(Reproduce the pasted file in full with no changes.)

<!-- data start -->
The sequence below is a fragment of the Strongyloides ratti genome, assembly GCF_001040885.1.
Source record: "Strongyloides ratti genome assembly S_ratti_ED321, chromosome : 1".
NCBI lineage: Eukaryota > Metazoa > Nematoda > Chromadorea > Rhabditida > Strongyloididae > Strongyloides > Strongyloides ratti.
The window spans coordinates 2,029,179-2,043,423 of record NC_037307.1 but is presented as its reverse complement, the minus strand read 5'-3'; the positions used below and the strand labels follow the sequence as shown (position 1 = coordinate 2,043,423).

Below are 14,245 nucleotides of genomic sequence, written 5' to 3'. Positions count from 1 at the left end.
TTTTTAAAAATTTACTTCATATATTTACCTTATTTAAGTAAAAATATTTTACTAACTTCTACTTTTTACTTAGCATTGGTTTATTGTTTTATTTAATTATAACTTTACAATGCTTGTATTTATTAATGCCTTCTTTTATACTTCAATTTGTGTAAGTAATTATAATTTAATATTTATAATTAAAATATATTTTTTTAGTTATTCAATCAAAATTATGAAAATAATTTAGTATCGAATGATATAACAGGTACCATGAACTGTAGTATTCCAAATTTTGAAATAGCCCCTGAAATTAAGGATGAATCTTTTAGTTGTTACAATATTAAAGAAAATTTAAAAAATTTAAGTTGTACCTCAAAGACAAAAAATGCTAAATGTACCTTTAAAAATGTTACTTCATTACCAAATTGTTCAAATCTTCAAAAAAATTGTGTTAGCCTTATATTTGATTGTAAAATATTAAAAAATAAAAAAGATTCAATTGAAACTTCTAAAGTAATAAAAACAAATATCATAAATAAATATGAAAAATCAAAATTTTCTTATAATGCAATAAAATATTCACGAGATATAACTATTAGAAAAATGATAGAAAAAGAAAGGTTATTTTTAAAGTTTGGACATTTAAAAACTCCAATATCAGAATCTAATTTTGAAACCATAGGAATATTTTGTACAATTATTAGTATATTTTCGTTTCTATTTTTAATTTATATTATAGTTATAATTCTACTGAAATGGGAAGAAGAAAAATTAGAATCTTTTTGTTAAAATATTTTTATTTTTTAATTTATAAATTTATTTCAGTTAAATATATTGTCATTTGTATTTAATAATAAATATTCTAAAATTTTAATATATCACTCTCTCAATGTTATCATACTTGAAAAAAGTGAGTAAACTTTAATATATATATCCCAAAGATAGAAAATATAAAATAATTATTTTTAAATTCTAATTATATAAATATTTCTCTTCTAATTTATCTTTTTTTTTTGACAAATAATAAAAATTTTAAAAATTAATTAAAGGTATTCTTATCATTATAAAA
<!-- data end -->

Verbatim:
The sequence below is a fragment of the Strongyloides ratti genome, assembly GCF_001040885.1.
Source record: "Strongyloides ratti genome assembly S_ratti_ED321, chromosome : 1".
NCBI lineage: Eukaryota > Metazoa > Nematoda > Chromadorea > Rhabditida > Strongyloididae > Strongyloides > Strongyloides ratti.
The window spans coordinates 2,029,179-2,043,423 of record NC_037307.1 but is presented as its reverse complement, the minus strand read 5'-3'; the positions used below and the strand labels follow the sequence as shown (position 1 = coordinate 2,043,423).

Below are 14,245 nucleotides of genomic sequence, written 5' to 3'. Positions count from 1 at the left end.
TTTTTAAAAATTTACTTCATATATTTACCTTATTTAAGTAAAAATATTTTACTAACTTCTACTTTTTACTTAGCATTGGTTTATTGTTTTATTTAATTATAACTTTACAATGCTTGTATTTATTAATGCCTTCTTTTATACTTCAATTTGTGTAAGTAATTATAATTTAATATTTATAATTAAAATATATTTTTTTAGTTATTCAATCAAAATTATGAAAATAATTTAGTATCGAATGATATAACAGGTACCATGAACTGTAGTATTCCAAATTTTGAAATAGCCCCTGAAATTAAGGATGAATCTTTTAGTTGTTACAATATTAAAGAAAATTTAAAAAATTTAAGTTGTACCTCAAAGACAAAAAATGCTAAATGTACCTTTAAAAATGTTACTTCATTACCAAATTGTTCAAATCTTCAAAAAAATTGTGTTAGCCTTATATTTGATTGTAAAATATTAAAAAATAAAAAAGATTCAATTGAAACTTCTAAAGTAATAAAAACAAATATCATAAATAAATATGAAAAATCAAAATTTTCTTATAATGCAATAAAATATTCACGAGATATAACTATTAGAAAAATGATAGAAAAAGAAAGGTTATTTTTAAAGTTTGGACATTTAAAAACTCCAATATCAGAATCTAATTTTGAAACCATAGGAATATTTTGTACAATTATTAGTATATTTTCGTTTCTATTTTTAATTTATATTATAGTTATAATTCTACTGAAATGGGAAGAAGAAAAATTAGAATCTTTTTGTTAAAATATTTTTATTTTTTAATTTATAAATTTATTTCAGTTAAATATATTGTCATTTGTATTTAATAATAAATATTCTAAAATTTTAATATATCACTCTCTCAATGTTATCATACTTGAAAAAAGTGAGTAAACTTTAATATATATATCCCAAAGATAGAAAATATAAAATAATTATTTTTAAATTCTAATTATATAAATATTTCTCTTCTAATTTATCTTTTTTTTTTGACAAATAATAAAAATTTTAAAAATTAATTAAAGGTATTCTTATCATTATAAAA